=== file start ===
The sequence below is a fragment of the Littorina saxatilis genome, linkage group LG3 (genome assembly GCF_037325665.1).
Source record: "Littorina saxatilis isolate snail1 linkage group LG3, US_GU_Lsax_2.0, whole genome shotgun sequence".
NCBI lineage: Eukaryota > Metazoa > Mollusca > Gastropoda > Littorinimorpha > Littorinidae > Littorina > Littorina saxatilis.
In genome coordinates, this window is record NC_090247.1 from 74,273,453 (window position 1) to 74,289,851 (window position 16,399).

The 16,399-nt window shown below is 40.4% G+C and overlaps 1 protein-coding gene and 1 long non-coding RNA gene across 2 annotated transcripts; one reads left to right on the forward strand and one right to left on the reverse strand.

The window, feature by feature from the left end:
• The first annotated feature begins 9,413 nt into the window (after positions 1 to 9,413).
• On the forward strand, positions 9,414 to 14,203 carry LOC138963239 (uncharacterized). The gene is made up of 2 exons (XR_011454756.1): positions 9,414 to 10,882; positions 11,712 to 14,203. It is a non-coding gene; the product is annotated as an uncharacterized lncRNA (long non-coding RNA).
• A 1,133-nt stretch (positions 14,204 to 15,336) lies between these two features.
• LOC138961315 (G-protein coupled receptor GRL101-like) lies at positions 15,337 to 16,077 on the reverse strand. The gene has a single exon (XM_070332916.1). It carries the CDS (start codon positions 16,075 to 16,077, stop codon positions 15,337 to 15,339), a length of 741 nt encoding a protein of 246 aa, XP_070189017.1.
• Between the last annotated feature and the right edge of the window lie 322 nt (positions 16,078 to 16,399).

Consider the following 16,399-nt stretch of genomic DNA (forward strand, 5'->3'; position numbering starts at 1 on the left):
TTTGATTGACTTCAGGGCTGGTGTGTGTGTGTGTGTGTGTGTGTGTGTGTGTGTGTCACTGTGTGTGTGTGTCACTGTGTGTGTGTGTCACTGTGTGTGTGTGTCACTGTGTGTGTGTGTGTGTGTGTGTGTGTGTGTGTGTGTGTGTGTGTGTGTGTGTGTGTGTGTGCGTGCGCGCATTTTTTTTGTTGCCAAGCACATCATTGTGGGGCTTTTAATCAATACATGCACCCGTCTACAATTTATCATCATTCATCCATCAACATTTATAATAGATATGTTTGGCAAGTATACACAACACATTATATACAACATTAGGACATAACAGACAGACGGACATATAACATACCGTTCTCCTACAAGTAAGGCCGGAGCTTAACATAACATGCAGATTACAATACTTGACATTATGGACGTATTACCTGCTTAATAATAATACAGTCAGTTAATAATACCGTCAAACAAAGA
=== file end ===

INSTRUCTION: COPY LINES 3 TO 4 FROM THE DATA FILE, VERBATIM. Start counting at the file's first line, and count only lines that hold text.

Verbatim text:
NCBI lineage: Eukaryota > Metazoa > Mollusca > Gastropoda > Littorinimorpha > Littorinidae > Littorina > Littorina saxatilis.
In genome coordinates, this window is record NC_090247.1 from 74,273,453 (window position 1) to 74,289,851 (window position 16,399).